As the race to Gracie Mansion heats up, a policy that has led to the closing of almost 140 New York City public schools in the past decade has become a hot political issue.
The trend of phasing-out schools due to poor performance has become all too familiar since Mayor Bloomberg took office in 2002. The method involves a gradual process where a school no longer admits a new class. The school continues to serve enrolled students until it completes phasing out.
According to the Department of Education, the decision to phase out a school is made when the school is considered “unable to turn around and cannot provide a high-quality education to its students.” The school’s academic reports and quality reviews are taken into consideration to make this decision.
But some students and teachers argue that the success of public schools should be measured differently, and the process should consider what a school actually means to a student.
“You come here and say we are an ‘F’ [school], but you don’t walk the halls we do,” high school junior Christine Johnson said after attending a town hall meeting in December about the possible closing of Boys and Girls High School in Brooklyn. “I know for a fact Boys and Girls doesn’t leave anyone behind!”
Since that hearing, the Department of Education has given the school a chance to improve and it will remain open until further notice. Others weren’t as fortunate, as 16 schools will begin the phasing out process this year, including: High School of Graphic Communication Arts, Choir Academy of Harlem, Freedom Academy High School, and Sheepshead Bay High School.
“We’ve listened to the community and provided comprehensive support services to these schools based on their needs,” the Deputy Chancellor of schools, Marc Sternberg, said in a press release. “Ultimately, we know we can better serve our students and families with new options and a new start.”
Not everyone agrees with Sternberg. “Closing the school does not heal or change the problems,” said Catrina Williams, Boys and Girls High School Assistant Principal. “It just puts a Band-Aid on them. The students are reshuffled, but are their needs met?”
Williams, head of the high school’s Science Department and Entertainment Academy, said necessary steps need to be taken to develop community schools in such underserved neighborhoods as Bedford-Stuyvesant and Brownsville in Brooklyn.
“I would like to see the next mayor create access points to the Common Core Learning Standards for students who receive Instructional Support Services and ELL (English-Language Learner) students, and more funding put into art and music programs,” Williams said.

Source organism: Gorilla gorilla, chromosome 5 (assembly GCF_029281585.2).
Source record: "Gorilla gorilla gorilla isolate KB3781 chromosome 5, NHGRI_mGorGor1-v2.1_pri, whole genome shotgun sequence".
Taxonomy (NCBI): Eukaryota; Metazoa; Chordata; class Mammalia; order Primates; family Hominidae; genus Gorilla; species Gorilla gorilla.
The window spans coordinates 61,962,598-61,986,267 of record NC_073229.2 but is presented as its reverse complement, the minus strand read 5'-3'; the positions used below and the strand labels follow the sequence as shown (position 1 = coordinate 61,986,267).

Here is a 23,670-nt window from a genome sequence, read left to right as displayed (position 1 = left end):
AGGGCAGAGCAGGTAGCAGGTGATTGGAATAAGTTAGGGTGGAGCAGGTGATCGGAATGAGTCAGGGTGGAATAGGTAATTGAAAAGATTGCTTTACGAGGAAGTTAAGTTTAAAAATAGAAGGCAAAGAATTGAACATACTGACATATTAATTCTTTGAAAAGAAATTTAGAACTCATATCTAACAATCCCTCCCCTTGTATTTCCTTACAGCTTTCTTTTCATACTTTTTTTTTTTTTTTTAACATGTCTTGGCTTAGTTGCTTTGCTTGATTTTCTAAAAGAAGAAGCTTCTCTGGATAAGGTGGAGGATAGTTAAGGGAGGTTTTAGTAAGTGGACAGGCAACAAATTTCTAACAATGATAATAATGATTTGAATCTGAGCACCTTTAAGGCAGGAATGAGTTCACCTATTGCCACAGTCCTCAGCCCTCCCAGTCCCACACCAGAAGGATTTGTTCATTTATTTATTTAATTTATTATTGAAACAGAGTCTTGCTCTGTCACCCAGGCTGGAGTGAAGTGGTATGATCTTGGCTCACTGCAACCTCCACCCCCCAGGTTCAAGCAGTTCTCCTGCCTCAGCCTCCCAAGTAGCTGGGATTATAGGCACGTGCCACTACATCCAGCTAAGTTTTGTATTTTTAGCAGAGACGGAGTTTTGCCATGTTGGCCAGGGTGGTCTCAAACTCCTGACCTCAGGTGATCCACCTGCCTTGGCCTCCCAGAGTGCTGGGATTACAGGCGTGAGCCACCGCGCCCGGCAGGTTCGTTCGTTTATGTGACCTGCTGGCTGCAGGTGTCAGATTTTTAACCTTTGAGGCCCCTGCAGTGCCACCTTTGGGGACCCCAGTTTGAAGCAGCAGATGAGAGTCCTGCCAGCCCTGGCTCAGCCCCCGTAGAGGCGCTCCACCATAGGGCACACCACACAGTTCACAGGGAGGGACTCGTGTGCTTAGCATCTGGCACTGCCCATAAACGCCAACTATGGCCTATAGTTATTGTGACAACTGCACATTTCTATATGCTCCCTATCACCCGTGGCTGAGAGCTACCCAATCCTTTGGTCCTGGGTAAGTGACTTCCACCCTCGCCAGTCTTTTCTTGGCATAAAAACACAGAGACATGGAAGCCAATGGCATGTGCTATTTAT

At a debate on education in January, and many other forums since then, the Democratic mayoral candidates have expressed concern over the policy.
“It was just too strange that the chancellor and the mayor often would just get up and announce these school closures as if they had achieved something for the educational system,” City Comptroller John Liu said during a forum at Baruch College sponsored by the Council of School Supervisors and Administrators.
His main rivals on the Democratic ticket agreed. Public Advocate Bill de Blasio defined school closures under the Bloomberg administration as “a bankrupt policy,” with no input from parents.
City Council Speaker Christine Quinn said: “Instead of treating school closing like a goal in and of itself, we should see it as an ultimate last resort when all else has failed.”
During his first mayoral debate after recently joining the race for mayor, Weiner referred to public schools closing as a “self-fulfilling prophecy.” The closures come, “because we abandon [the schools] in the first place,” he said at a debate last month hosted by New Yorkers for Great Public Schools.
Former City Comptroller Bill Thompson said during a Q&A session at the CUNY Graduate School of Journalism earlier this month, “We need to end things like closing schools. There’s ways to turn schools around.”
As they await the next mayor, students, staff and communities look forward to a different solution to the problem, one that does not involve the closing of schools in communities that need the institutions the most.
“Many schools lack resources and other schools are given ‘certain types’ of kids but don’t supply the support to enable the school to service the students properly,” said Williams. “There needs to be a realistic look at what schools need so that they can be successful.”
This article was written as part of the Covering NYC: Political Reporting Fellowship of the Center for Community and Ethnic Media and funded by a grant from the Charles H. Revson Foundation.